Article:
"Walking the earth" is risky! On the other hand, living unmindful of God in the world is risky, too (as Vincent in Pulp Fiction eventually discovered).

Within the next few weeks I’ll bring in some thoughts from John Wesley whose theology and example are closer to our own experiences than 13th century Francis, though perhaps similarly scary!

Thursday, July 30, 2009

Health Care: What Would Jesus, Paul, or Teddy Do?

I’ve been following some of the current health care reform news lately. One of the more helpful pieces is a New York Times editorial, "Health Care Reform and You." Here is the site:

The author notes that “The reforms would help the poorest of the uninsured by expanding Medicaid… Some middle-class Americans … would get subsidies to help them buy coverage through new health insurance exchanges…” The plan would also help the underinsured through health insurance exchanges that would begin in 2013. Additionally, the plan would help people who lose health insurance when they lose of change jobs.

An aim of the plan is to reduce health care costs, which are raising in part because “the system … pays doctors and hospitals for each service they perform, thus providing a financial incentive to order excessive tests or treatments.”

A major problem with the plan is $1 trillion needed to help uninsured Americans, which would presumably be funded through taxes on wealthier families. Another problem is choice: what if you want a more expensive treatment and the system refuses (as in the case of a Kentucky woman, back in the 1990s, who, if I remember the case correctly, was approved for a lumpectomy but she wanted a mastectomy).

Yet another problem, according to the NY Times piece, is that the reform plan may threaten Medicare Advantage plans which help many people (including my elderly mother). Yet traditional Medicare may still cover people’s costs.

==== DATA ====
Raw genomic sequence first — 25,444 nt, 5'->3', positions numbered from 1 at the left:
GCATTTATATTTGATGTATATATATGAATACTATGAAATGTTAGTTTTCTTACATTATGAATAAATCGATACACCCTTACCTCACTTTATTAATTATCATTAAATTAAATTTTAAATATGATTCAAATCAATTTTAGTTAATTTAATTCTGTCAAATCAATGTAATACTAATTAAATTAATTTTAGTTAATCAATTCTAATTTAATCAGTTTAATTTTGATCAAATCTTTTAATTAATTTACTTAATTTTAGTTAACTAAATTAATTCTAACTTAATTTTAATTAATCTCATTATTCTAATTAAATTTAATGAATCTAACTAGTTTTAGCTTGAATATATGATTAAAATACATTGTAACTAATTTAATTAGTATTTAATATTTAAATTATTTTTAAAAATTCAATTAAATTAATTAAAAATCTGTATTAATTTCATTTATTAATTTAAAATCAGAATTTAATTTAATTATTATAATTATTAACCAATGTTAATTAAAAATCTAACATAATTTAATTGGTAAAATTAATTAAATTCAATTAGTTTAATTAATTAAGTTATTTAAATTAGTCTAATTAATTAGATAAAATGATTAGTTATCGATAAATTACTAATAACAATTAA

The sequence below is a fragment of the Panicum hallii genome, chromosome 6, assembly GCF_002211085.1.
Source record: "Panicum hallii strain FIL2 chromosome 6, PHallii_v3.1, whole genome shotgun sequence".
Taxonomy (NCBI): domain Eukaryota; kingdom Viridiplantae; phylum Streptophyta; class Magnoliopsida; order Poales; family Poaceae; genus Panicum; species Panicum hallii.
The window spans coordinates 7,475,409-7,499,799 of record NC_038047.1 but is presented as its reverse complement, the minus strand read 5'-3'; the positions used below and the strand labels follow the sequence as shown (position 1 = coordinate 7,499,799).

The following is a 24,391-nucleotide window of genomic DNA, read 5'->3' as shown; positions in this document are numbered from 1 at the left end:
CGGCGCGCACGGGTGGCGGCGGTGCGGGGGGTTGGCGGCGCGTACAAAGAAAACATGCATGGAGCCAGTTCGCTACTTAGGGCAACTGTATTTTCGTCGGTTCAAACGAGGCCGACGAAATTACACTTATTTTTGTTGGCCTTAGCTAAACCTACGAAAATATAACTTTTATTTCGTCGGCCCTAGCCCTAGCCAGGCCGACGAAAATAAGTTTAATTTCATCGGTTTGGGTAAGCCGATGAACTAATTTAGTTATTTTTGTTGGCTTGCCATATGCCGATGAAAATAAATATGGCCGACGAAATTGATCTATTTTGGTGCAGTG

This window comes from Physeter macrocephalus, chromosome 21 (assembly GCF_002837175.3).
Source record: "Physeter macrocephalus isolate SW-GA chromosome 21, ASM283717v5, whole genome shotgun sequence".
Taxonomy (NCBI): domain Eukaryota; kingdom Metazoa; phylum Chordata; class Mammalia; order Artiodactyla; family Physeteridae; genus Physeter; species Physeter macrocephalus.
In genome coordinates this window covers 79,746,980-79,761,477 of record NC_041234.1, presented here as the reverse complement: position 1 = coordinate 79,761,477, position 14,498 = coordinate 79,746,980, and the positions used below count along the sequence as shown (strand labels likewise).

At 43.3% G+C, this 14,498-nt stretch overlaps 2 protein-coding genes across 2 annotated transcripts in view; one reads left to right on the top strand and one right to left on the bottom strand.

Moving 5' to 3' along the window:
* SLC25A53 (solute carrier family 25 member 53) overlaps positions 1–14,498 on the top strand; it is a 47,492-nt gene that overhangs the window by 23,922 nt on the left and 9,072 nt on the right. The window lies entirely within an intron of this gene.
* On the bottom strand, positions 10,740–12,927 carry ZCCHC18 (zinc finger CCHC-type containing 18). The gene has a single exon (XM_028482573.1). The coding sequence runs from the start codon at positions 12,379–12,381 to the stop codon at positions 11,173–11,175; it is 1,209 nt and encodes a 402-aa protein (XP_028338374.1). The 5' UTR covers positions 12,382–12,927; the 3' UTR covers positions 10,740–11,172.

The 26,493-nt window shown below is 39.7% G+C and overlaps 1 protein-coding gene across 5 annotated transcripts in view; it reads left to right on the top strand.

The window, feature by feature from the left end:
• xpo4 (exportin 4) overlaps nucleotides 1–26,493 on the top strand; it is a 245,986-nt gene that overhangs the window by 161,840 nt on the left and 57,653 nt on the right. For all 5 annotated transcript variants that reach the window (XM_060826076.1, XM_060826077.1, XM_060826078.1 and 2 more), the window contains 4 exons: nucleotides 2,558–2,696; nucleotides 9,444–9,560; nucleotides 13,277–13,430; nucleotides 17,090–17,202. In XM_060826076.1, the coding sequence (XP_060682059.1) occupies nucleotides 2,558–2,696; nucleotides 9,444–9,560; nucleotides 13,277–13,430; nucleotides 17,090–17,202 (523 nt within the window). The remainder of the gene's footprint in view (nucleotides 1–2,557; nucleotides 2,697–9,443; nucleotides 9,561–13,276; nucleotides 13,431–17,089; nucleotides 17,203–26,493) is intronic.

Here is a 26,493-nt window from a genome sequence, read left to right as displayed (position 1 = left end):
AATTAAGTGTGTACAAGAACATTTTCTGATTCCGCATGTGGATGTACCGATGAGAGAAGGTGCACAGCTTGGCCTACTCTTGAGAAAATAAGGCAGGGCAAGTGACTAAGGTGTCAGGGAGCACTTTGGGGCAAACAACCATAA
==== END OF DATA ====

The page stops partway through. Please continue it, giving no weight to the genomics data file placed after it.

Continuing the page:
Conservative commentators worry that the “nationalizing” of health care will simply add a new layer of problems to the existing system, since who will manage such a large scale government program? Will doctors and hospitals continue to provide good services if their payments are reduced? Does anything in the system address the problem of malpractice lawsuits and doctors’ need for expensive malpractice insurance. See for instance Dennis Prager’s comments at

In addition, a CNN Money report listed several freedoms that would be lost in reform: freedom to choose the content of your health-care plan, freedom to choose high-deductible coverage, freedom to be rewarded for your healthy lifestyle, freedom to keep your existing plan, and freedom to choose your doctors.

Needless to say, Jesus was interested in people’s health! During the Middle Ages, until the 16th century, hospitals were church-sponsored and -operated facilities. In our own time, the way Christians fall on health-care issues is closely related to their political options: whether freedom of health-care choice is more beneficial in the long run, whether government regulation is appropriately introduced in order to address a social concern, and so on. Although I haven’t surveyed all or even most of the media discussion on this issue, I think it’s interesting that GOP President Theodore Roosevelt was certainly an advocate of appropriate government regulation for the sake of the public good. But his progressivist example is less frequently heard these days among the GOP than “government is the problem” rhetoric.*

Interestingly, I found a website for “Christian Healthcare Ministries” based on people sharing one another’s medical costs, based upon the mandate of Galatians 6:2! See
Would Jesus and Paul favor such a program, or a large government program aimed at the common good (remember that Paul was not anti-taxation and anti-government: Romans 13:6-7), or some other solution?

* Later that same day I found this essay from a progressivist point of view:

A Psalm That Does Not Go Far Enough

Reading Graeme Goldworthy again recently (see July 27th entry), I was struck by his conviction that we should read the Bible in light of the accomplished, saving work of Christ. “[W]hile there is much in the Bible that is strictly speaking not the gospel, there is nothing in the Bible that can be truly understood apart from the gospel” (Preaching the Whole Gospel as Christian Scripture, Eerdmans, 2000, p. 95).